Hotel Stay at Haneda Airport
Yokohama is not usually very high on the list of places to visit for many travellers to visit during a stay in the neighboring metropolis of Tokyo. It had always been the same for us – why explore another town that just appears to be very similar to Tokyo’s suburbs when there are many other exciting places around and limited time to see them. However during this stay we had an early return flight from Haneda Airport and so chose to stay in a hotel close by the airport, making it easier to get there in the early hours. As we had checked into the JAL Airport Hotel early afternoon we decided to make the short trip on the train to downtown Yokohama to discover if it was worth venturing there from Tokyo.
Train Journey to Yokohama
Riding the train you realize just how far the Tokyo Yokohama metropolis stretches, house after house, building after building. Exiting at Yokohama station we took the walkway through Yokohama Sky building and then crossed a bridge into Nissan Global Head Quarters Gallery. This is a great place for all car freaks who would like to sit and look at the latest car models without being approached by an annoying sales people. There were not only the newest cars on show, there was also a section with interesting facts about the companies history and even more interesting exhinits for anyone who is interested on the technical side of cars, there were motors and on display as well. Kids love the interactive screens, showcasing the in and outs of the many different vehicles. Nissan also holds children specific sessions during the summer holidays, but please note that these are in Japanese only.
Hara Train Model Museum
After our visit I found out that right next door is the Hara Train Model Museum with a selection of over 6000 model trains arranged on vast layouts, Jerome could have probably spent hours there and would have not wanted to leave, we have added it to the next time wish list.
Strolling through Yokohama
Leaving the air conditioned hall behind we were back outside in the still stifling hot summer’s heat, despite it being the beginning of September. However, once we had passed Shin Takashima station we stumbled onto a pedestrian area, with cooling mist sprayed from jets in the ground to the joy of many children and adults. Jerome immediately immersed himself in the tiny drops, while we casually strolled along the road in the cooling artificial mist. Halfway along the pedestrian area we found a lovely restaurant with tables outside where we took seats and had lunch. Jerome kept disappearing and playing with some of the other kids while we waited for our food to arrive. Luckily he was not too wet on his return.
After lunch we headed on towards the harbor, which is the heart of Yokohama. The skyscrapers easily match those in Tokyo and there was a cool sculpture, that Jerome described as a roller coaster looping was set amidst the buildings. Shortly after we got a first glimpse of the harbor, the fun park with its big wheel and the famous Japanese sailboat, the Nippon Maru. The four mast sailing ship dates back to 1930 and was built as a training ship for cadets. During her service she sailed around the globe an unbelievable 45 times and has been docked in Yokohama port ever since she retired in 1985. If you have always wanted to look into a classic sailing boat, take the possibility and explore this beautiful, wooden ship inside and out. Tickets can be combined with the Yokohama Port Museum.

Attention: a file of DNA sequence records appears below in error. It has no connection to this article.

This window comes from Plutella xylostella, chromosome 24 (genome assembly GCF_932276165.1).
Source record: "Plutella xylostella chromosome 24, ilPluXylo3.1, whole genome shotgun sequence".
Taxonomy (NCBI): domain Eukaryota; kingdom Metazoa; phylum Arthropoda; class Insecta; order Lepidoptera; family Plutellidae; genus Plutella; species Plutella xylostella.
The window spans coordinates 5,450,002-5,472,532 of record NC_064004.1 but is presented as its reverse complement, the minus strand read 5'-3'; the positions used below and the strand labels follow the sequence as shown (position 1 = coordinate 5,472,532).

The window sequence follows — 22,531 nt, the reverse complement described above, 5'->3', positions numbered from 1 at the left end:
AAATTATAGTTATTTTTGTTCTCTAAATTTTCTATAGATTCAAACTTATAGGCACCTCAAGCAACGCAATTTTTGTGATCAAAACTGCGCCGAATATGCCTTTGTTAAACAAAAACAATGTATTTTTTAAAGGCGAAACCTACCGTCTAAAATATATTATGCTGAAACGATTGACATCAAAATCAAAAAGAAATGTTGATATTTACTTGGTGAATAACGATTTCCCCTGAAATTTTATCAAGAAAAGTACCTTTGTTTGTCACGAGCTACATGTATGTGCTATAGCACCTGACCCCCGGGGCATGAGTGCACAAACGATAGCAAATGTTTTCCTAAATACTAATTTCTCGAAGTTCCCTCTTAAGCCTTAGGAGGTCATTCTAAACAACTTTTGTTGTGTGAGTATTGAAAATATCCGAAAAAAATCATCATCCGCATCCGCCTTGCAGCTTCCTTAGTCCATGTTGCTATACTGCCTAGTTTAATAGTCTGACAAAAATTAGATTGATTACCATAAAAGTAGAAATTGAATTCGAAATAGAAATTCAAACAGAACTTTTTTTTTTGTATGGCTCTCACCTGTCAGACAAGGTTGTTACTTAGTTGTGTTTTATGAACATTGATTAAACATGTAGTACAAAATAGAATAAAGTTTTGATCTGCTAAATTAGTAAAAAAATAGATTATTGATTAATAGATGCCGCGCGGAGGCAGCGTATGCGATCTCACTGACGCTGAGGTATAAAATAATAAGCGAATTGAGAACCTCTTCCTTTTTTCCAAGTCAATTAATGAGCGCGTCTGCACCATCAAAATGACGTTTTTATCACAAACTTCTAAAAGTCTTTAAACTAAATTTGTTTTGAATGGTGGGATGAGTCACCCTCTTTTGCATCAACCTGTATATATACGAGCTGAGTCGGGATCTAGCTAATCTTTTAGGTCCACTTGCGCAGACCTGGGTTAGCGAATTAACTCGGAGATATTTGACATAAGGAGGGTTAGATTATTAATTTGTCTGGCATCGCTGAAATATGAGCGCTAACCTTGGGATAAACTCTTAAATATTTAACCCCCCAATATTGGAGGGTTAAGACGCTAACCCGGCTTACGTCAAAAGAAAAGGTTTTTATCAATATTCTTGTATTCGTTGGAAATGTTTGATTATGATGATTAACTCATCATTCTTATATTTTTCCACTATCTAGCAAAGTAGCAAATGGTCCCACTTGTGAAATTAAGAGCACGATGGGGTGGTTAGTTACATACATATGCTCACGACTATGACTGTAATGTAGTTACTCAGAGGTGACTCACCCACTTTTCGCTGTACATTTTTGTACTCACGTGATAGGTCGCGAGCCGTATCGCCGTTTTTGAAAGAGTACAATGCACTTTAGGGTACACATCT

Yokohama Red Brick Warehouses
Strolling on over the elevated park of Kishamichi we soon arrived at the famous Yokohama Red Brick Warehouses. These stunning, historical buildings were used as warehouses until 1989 and then converted into a cultural and shopping destination in Yokohama. The two brick buildings now house a range of cafes, restaurants and shops and a variety of events are held in the plaza between the two. Taking a short walk through the ground floor of one of the building we enjoyed browsing at the many boutiques and cafes. Somehow it felt wrong for us to be inside the dark building while the sun was shining outside, therefore, we exited the building.
Refreshing Drinks and Icecream
We walked on, across the bridge to Zou No Hana Terrace. Here we treated ourselves to cool drinks and an ice cream and sat outside on the benches in the shade of the cherry trees. Jerome happily watched the boats passing in the port and there even was a cruise ship docked at the cruise terminal.
Wandering on, not far from the harbor we found Yokohama’s other major sight, Chinatown. Japan’s largest Chinese community, reminded me quite a lot of London’s , except it was larger in size. The narrow streets were lined with restaurant after restaurant and red and golden lampions crisscrossing above our heads. Some of the restaurants had plastic food displays or picture menus, just like any Japanese restaurant would. Every now and then we spotted a shop with Chinese souvenirs and food plus the odd fortune teller and Chinese medicine shop. In the heart of the district we visited the elaborately carved and colourful Tang Guan Temple. We watched some worshippers light incense sticks and then kneeling down to pray to the three gods.
Dinner at an Okinawan Restaurant
Instead of having food in Chinatown we took the train back to Anamoriinari and had dinner at Kariyushi, a restaurant, with delicious food originating in Okinawa. The dishes brought back happy memories of our times on Miyakojima and Ishigaki, even though Jerome was too little then to remember our stay on the tropical islands. The super Japanese food was a perfect end to this holiday in Tokyo and Japan.
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